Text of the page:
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11/23/2016

Federal court halts DOL’s new white collar regulation

by T. Scott Gilligan, OFDA legal counsel

In a stunning development, a federal district court in Texas has issued a preliminary injunction stopping the Department of Labor’s (DOL) new white collar regulation from taking effect on December 1, 2016.  While the injunction is temporary and can be overturned by an appellate court, many observers believe that the ruling, coupled with the change from an Obama to a Trump administration in late January, may be the death knell for the DOL’s regulation.

 

For most of 2016, OFDA members have been preparing for the impact of the new regulation that would have drastically increased the minimum salary level for employees to qualify for the white collar exemption.  Employees who meet the classification of the white collar exemption are not entitled to overtime pay since they are on a straight salary.  To qualify for the exemption, an employee must not only have to meet the definition of an executive, high level administrator, or professional, but they also had to be paid a minimum salary.  Currently, that minimum salary is only $23,660, but it would be increased to $47,476 under the updated white collar regulations that the DOL had scheduled to take effect on December 1, 2016.

 

A mere eight days before the December 1, 2016 effective date, Judge Amos Mazzant, an Obama appointed judge in the Federal Eastern District of Texas, surprised many by ruling that the DOL lacks the authority to set a minimum salary for the white collar exemption.  The Judge opined that while Congress did give the DOL the authority to establish who qualifies as an executive, administrator, or a professional, it did not give the DOL the power to set minimum salaries as part of that definition.  As part of his ruling, he held that the regulation should not take effect anywhere in the United States until the matter can be fully heard by the court.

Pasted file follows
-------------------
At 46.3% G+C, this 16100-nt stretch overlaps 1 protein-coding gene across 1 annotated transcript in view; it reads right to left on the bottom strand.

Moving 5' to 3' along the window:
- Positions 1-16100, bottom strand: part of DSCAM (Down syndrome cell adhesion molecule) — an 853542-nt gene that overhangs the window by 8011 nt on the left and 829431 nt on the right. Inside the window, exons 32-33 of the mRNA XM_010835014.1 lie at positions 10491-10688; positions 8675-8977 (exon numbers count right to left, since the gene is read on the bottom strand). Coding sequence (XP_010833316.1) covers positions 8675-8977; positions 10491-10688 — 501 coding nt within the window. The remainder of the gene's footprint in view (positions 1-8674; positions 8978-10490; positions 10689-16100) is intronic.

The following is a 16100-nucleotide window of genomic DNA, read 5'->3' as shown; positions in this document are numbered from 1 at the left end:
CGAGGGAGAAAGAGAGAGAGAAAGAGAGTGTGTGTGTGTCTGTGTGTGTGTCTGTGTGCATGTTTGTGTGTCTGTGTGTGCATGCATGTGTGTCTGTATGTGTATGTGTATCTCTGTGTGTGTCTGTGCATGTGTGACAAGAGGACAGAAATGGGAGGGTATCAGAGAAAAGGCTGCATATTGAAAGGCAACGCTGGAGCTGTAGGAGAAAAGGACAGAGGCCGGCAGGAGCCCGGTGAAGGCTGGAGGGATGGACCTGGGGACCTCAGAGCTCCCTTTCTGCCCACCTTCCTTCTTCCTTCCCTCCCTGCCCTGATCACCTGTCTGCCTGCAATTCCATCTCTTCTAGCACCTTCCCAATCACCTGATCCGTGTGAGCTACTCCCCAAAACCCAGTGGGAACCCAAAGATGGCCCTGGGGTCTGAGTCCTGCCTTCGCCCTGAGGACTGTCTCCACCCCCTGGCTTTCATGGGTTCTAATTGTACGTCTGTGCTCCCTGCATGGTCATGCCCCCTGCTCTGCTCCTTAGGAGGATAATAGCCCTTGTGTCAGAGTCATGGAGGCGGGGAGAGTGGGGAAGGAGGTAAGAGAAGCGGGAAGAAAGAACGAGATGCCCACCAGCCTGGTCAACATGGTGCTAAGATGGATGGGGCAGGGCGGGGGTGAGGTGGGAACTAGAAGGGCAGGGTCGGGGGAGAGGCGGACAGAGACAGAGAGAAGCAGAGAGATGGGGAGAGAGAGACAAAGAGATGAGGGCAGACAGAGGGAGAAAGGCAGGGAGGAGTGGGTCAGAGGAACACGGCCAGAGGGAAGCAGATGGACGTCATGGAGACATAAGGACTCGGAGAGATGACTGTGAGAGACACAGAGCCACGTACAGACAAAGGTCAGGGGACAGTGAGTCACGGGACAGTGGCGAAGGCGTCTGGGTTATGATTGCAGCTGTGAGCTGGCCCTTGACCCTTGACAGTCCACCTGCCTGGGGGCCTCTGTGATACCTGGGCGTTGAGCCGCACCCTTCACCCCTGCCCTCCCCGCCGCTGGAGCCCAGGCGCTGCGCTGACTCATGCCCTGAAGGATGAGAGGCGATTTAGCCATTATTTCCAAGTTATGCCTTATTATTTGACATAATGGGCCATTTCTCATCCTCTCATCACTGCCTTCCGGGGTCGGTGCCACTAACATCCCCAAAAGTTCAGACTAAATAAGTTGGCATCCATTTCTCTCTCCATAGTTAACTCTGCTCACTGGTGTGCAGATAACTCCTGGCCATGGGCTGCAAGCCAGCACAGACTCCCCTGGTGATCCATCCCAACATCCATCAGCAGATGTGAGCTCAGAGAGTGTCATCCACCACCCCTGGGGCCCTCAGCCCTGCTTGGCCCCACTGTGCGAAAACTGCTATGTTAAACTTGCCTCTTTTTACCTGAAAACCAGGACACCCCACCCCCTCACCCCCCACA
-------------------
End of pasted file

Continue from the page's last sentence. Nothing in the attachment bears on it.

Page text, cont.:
While Judge Mazzant’s ruling is preliminary, it is highly doubtful that he will reverse it.  Moreover, if it is appealed to the Federal Court of Appeals, it would be heard by the Fifth Circuit which is very conservative and probably would uphold it.  Additionally, with the Trump administration scheduled to take over the executive branch in late January, there is a considerable possibility that the Department of Justice may choose not to appeal any adverse ruling and simply let the invalidation of the DOL regulation stand.  Therefore, while we do not know for certain that the DOL White Collar regulation is dead, it is safe to say that it is on life support.

 

What does this mean for Ohio’s funeral homes?  Basically, it means that everything is back to the way it was prior to the issuance of the proposed regulation by the DOL.  Funeral directors and embalmers working and licensed in Ohio are considered to be “professionals” under DOL regulations, and therefore, are covered by the white collar exemption.  The minimum salary level has been declared invalid by the district judge on a preliminary basis, but there are strong reasons to believe that the ruling will ultimately stand.  Of course, OFDA will provide updates on any new developments.  But for now, no changes are required in employee compensation methods.

 

OFDA members with questions regarding this article may contact Scott Gilligan at (513) 871-6332.